• Enzo October 31, 2013, 15:28

    There’s the second Kepler Science Conference in a few days :
    http://kepler.nasa.gov/Science/ForScientists/keplerconference/

    More results should come.

  • Geoffrey Hillend October 31, 2013, 17:13

    If we got rid of the .8 greater than Earth mass how big would this planet be? It would have a diameter less than our Earth but be still be equal to it in mass which makes me wounder if there is a extra solar planet smaller than our Earth in diameter that is rich in Iron and heavy elements with heavy gases in it’s atmosphere and a bone dry planet.

  • Alex Tolley October 31, 2013, 17:24

    @Steve B0wers. I agree a brute force method would indeed require much more energy than sterilization. I am assuming that by sterilization you are talking about severe bombardment by targeted asteroids, something we would be able to do this century. If the aliens have a mini black hole of asteroid sized mass, and it could be targeted to the world’s core and keep open a vent to the surface, it might well be able to move a planet to a close solar orbit after consuming perhaps 10^-4 of the planet’s mass and spewing out energy. Improbable certainly. Inefficient, hugely. But one uses a sledgehammer to crack a nut when you want everyone else to toe the line. ;-)

  • Rob Flores October 31, 2013, 17:50

    Now that the observational period of the KST is over, I have to assume the Kepler program staff is redoubling it’s effort to find ANY sign of a near twin of Earth in a Sun like stars’ HZ. Or did they throw everthing they had at sifting the data for twin Earth’s while the KST was in operation?

    Kepler was in operation for 4 years plus change. Would another 2 years really made a difference in finding Twin Earth’s as opposed to more Mars
    like terrestrials or even Jovians.

    Baring any surprises tomorow then Kepler 62f, at 1.4 RE is the defacto best Earth Like in all KSC discoveries. Since its sun appears to be K dwarf that is considerably older than SOL and that it’s orbit sits where Venus is in our solar system. What is the likelyhood that K62f is tide locked or nearly so.

  • Kamal Ali November 1, 2013, 4:10

    I wonder what angular extent the disc of the star would occupy
    if one were standing on the planet and the star was directly overhead?
    [assuming no clouds etc]

    I also wonder whether the surface would be cloudy or hazy or whether it would be cloudless ?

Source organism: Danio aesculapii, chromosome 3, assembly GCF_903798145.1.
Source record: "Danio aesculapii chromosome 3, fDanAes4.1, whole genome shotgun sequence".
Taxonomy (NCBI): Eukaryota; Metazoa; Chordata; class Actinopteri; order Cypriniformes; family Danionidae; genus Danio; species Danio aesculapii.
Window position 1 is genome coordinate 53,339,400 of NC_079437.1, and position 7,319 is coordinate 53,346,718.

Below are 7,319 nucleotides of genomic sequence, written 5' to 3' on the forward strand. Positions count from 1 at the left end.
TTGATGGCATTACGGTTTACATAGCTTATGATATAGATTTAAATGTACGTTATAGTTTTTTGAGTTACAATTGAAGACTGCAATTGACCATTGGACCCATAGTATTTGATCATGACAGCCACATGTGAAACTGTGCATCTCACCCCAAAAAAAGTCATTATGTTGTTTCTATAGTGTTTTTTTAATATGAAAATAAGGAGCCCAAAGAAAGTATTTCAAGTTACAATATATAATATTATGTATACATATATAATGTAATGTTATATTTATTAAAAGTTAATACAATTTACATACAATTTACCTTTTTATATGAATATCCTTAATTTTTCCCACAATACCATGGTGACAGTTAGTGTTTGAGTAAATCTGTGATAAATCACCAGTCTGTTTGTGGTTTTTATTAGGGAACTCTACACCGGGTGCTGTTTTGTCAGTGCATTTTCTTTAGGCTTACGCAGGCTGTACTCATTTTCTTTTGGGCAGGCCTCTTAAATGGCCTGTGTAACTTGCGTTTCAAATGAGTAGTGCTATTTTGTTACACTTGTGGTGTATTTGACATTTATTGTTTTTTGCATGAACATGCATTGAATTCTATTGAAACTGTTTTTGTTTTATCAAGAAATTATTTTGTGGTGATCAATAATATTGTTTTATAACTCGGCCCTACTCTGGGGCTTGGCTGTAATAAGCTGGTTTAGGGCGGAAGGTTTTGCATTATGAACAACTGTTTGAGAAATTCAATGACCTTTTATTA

• Anthony Mugan November 2, 2013, 5:58

    In terms of the suggestion that he inconsistency of this planet’s location with theory may indicate some artificial process…I am not clear as to how such an idea could be tested in this context, given that anomalies like this usually prompt improvements in our theoretical models which account for the anomaly. There would need to be a definitive test such as something very odd spectrographically I assume?

  • torque_xtr November 2, 2013, 6:50

    The cores of evaporated gas giants and neptunes would be very different from as-formed terrestrials. Possibly it’s too early to speculate, but the first of the likely things are huge salt pans or the seas of molten salt, which was extracted from cores or brought directly with ices from nebula. The saltiness of neptunes couldn’t be less than saltiness of comets, and multiplied by some Earth’s masses, that would suffice for meters, and more likely, hundreds of meters of salt.

    And molten salt is a perfect solvent for all that Al-Si-P-S-O complex chemistry :-)

    All the less soluble phases would crystallize out of the increasingly supersaline and cooling ocean on the later stages of evaporation and later, out of molten salt ocean on the terminator of a tidally locked core, creating gorgeous deposits of crystals scattered all over the surface. Much is dependent on the amount of heavy gases, such as N2, O2 (from photolysis) and Ar on the later stages of evaporation, and on the acidity/basicity of resulting salts – if they are acidic, a very noxious atmosphere of halogens and nitrogen oxides is likely, if they are basic, than all gases are chemically absorbed, even N2, and only noble gases remain…

  • Holger November 2, 2013, 17:20

    Rob Flores:
    I’m also beginning to fear that Kepler will not find any true Earth analogs. On the other hand, Borucki was still optimistic after Kepler’s demise to not only find one, but even find a good estimate for the frequency of Earth analogs, which would require several such discoveries.

    “Kepler was in operation for 4 years plus change. Would another 2 years really made a difference in finding Twin Earth’s as opposed to more Mars
    like terrestrials or even Jovians.”
    If any transiting Earths exist in Kepler’s field of view, than that would have greatly increased the chances. It took ~5 transits to confirm Kepler-62f; Earth-sized planets would take even longer.